McClelland, S., Ford, B., Senatus, P. B., Winfield, L. M., Du, Y. E., Pullman, S. L., Yu, Q., Frucht, S. J., McKhann, G. M., & Goodman, R. R. (2005). Subthalamic stimulation for Parkinson disease: determination of electrode location necessary for clinical efficacy. Neurosurgical Focus, 19(5), E12.
McClelland S, et al. Subthalamic Stimulation for Parkinson Disease: Determination of Electrode Location Necessary for Clinical Efficacy. Neurosurg Focus. 2005 Nov 15;19(5):E12. PubMed PMID: 16398462.
* Article titles in AMA citation format should be in sentence-case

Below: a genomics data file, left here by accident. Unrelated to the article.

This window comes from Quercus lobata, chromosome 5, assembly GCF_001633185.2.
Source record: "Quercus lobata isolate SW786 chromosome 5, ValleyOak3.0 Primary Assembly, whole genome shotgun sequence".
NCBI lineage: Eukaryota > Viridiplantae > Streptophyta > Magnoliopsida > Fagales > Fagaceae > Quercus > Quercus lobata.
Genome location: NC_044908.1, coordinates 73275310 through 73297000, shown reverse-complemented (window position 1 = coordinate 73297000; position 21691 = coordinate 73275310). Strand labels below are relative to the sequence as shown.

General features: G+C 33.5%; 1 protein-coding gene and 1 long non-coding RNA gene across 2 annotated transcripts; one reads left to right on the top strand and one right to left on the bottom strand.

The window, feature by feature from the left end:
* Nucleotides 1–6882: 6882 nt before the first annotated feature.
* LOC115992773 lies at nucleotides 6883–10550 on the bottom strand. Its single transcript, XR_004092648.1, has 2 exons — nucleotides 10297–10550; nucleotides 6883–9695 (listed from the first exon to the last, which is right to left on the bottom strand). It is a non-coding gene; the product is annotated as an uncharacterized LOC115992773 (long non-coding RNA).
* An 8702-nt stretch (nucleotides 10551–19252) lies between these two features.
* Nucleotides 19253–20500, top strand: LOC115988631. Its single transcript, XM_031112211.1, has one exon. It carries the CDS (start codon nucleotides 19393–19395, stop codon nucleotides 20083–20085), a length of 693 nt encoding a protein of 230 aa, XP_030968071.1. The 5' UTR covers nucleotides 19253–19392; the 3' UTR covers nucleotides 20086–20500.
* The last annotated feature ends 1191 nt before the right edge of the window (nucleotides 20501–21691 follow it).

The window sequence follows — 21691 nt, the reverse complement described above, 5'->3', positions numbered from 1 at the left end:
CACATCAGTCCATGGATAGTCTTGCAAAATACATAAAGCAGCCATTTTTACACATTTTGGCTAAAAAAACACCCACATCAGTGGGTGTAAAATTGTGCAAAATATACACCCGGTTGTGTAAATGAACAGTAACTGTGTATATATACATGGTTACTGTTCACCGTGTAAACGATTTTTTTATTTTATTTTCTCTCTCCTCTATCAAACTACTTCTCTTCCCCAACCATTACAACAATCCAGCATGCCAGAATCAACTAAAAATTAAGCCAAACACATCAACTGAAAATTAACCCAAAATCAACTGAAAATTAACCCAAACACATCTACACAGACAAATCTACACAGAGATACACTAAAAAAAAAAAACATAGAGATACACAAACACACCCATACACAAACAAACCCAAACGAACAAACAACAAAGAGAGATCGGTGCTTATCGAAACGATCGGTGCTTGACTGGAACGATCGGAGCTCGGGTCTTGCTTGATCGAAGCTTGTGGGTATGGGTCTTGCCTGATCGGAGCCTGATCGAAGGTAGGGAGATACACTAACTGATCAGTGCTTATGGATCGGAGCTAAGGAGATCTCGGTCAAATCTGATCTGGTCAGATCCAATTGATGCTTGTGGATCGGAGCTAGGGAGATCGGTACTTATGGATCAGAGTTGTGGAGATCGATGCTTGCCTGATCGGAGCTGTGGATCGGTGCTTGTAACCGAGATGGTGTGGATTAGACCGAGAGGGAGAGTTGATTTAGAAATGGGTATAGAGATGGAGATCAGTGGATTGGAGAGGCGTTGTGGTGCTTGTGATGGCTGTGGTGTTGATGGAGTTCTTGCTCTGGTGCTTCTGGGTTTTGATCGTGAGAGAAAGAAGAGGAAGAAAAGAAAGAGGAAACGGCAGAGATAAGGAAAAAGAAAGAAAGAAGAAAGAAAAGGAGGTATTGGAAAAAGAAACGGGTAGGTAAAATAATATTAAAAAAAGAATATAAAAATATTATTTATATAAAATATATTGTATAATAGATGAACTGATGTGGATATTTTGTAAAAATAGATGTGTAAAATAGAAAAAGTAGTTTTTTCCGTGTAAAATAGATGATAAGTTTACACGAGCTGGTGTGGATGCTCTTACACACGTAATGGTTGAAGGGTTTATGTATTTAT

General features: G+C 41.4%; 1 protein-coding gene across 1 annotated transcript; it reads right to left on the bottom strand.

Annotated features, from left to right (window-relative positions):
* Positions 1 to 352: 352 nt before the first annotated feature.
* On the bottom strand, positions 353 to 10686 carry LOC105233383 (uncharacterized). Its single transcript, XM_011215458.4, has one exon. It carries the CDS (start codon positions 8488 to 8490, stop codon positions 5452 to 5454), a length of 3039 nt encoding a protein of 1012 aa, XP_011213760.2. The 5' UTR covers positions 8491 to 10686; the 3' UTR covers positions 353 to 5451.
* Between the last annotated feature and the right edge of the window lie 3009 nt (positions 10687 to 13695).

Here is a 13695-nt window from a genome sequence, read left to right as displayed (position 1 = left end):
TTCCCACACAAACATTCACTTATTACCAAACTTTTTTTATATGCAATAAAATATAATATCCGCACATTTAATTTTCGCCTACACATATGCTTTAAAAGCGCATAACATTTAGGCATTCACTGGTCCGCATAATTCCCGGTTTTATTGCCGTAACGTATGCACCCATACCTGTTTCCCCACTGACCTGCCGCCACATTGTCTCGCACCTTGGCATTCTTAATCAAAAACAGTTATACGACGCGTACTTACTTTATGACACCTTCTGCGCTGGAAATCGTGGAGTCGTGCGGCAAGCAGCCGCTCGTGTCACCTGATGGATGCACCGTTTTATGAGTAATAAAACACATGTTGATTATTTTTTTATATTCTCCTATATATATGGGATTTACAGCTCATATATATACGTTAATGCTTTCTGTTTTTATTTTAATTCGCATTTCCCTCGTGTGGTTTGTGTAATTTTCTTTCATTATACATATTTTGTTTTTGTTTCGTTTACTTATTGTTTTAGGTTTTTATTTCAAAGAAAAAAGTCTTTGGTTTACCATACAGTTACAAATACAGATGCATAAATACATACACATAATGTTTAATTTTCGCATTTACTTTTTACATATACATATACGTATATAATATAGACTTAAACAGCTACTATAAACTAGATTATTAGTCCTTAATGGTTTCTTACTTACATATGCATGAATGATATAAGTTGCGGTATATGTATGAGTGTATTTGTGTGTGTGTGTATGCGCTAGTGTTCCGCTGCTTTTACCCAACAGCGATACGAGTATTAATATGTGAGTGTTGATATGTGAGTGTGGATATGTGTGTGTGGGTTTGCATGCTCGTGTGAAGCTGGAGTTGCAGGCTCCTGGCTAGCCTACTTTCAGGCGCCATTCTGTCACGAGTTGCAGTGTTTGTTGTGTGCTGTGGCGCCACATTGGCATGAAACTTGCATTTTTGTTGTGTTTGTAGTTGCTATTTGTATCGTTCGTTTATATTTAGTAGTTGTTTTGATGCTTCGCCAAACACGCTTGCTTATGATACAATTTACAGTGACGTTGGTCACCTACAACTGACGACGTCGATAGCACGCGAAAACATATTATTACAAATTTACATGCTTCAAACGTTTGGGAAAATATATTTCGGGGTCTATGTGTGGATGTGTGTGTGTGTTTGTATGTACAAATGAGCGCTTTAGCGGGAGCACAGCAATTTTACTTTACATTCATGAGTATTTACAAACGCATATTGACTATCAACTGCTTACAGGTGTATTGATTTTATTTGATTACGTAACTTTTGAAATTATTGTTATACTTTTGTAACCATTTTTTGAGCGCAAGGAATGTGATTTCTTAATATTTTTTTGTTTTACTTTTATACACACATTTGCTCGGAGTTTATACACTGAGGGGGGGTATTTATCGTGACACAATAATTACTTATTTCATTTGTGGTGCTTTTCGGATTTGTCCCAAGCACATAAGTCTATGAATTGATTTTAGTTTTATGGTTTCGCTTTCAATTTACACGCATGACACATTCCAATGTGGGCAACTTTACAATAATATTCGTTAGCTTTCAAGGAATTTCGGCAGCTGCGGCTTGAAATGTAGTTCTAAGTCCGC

TY - JOUR T1 - Subthalamic stimulation for Parkinson disease: determination of electrode location necessary for clinical efficacy. AU - McClelland,Shearwood,3rd AU - Ford,Blair, AU - Senatus,Patrick B, AU - Winfield,Linda M, AU - Du,Yunling E, AU - Pullman,Seth L, AU - Yu,Qiping, AU - Frucht,Steven J, AU - McKhann,Guy M,2nd AU - Goodman,Robert R, Y1 - 2005/11/15/ PY - 2006/1/10/pubmed PY - 2006/7/13/medline PY - 2006/1/10/entrez SP - E12 EP - E12 JF - Neurosurgical focus JO - Neurosurg Focus VL - 19 IS - 5 N2 - OBJECT: Deep brain stimulation (DBS) of the subthalamic nucleus (STN) performed using intraoperative microelectrode recording (MER) to adjust electrode placement has become a widely used treatment for patients with advanced Parkinson disease (PD). Few studies have been conducted to examine the location of implanted electrodes relative to the intended target, and even fewer have been undertaken to investigate the degree to which variations in the location of these electrodes impacts their clinical efficacy. This study was performed to examine these issues. METHODS: The authors located 52 bilaterally implanted DBS electrode tips on postoperative magnetic resonance (MR) images obtained in 26 consecutive patients. Postoperative and preoperative planning MR images were merged to determine the DBS electrode tip coordinates relative to the midcommissural point. Surgical records listed the intended target coordinates for each DBS electrode tip. Clinical outcome assessment included the Unified PD Rating Scale (UPDRS) motor score at 1 year, standardized questionnaires, and routine follow-up visits. The mean difference between electrode tip location and intended target for all 52 electrodes was less than 2 mm in all axes. Only one electrode was farther than 3 mm from the intended target, and this was the only electrode that had to be replaced due to lack of clinical efficacy (lack of tremor suppression); its reimplantation 4 mm more medially provided excellent tremor control. High correlation coefficients indicate that the MR imaging analysis accurately determined the anatomical location of the electrode tips. Blinded videotape reviews of UPDRS motor scores comparing effects of stimulation in patients who were "on" and "off" medication identified subgroups in whom there was minimal and maximal stimulation response. Patients in these subgroups had no differences between the MR imaging-determined actual electrode tip location and its intended location. Similarly, improvements of dyskinesias and severity of symptoms encountered during the wearing-off period for the drug did not correlate with variations of electrode tip location. CONCLUSIONS: The findings in this study lead the authors to suggest that a DBS electrode placed anywhere within a 6-mm-diameter cylinder centered at the presumed middle of the STN (based on stereotactic atlas coordinates) provides similar clinical efficacy. Future studies may be warranted to evaluate prospectively the degree to which MER modification of the anatomically and/or image-determined target improves clinical efficacy of DBS electrodes. SN - 1092-0684 UR - https://www.unboundmedicine.com/medline/citation/16398462/Subthalamic_stimulation_for_Parkinson_disease:_determination_of_electrode_location_necessary_for_clinical_efficacy_ L2 - https://www.diseaseinfosearch.org/result/5603 DB - PRIME DP - Unbound Medicine ER -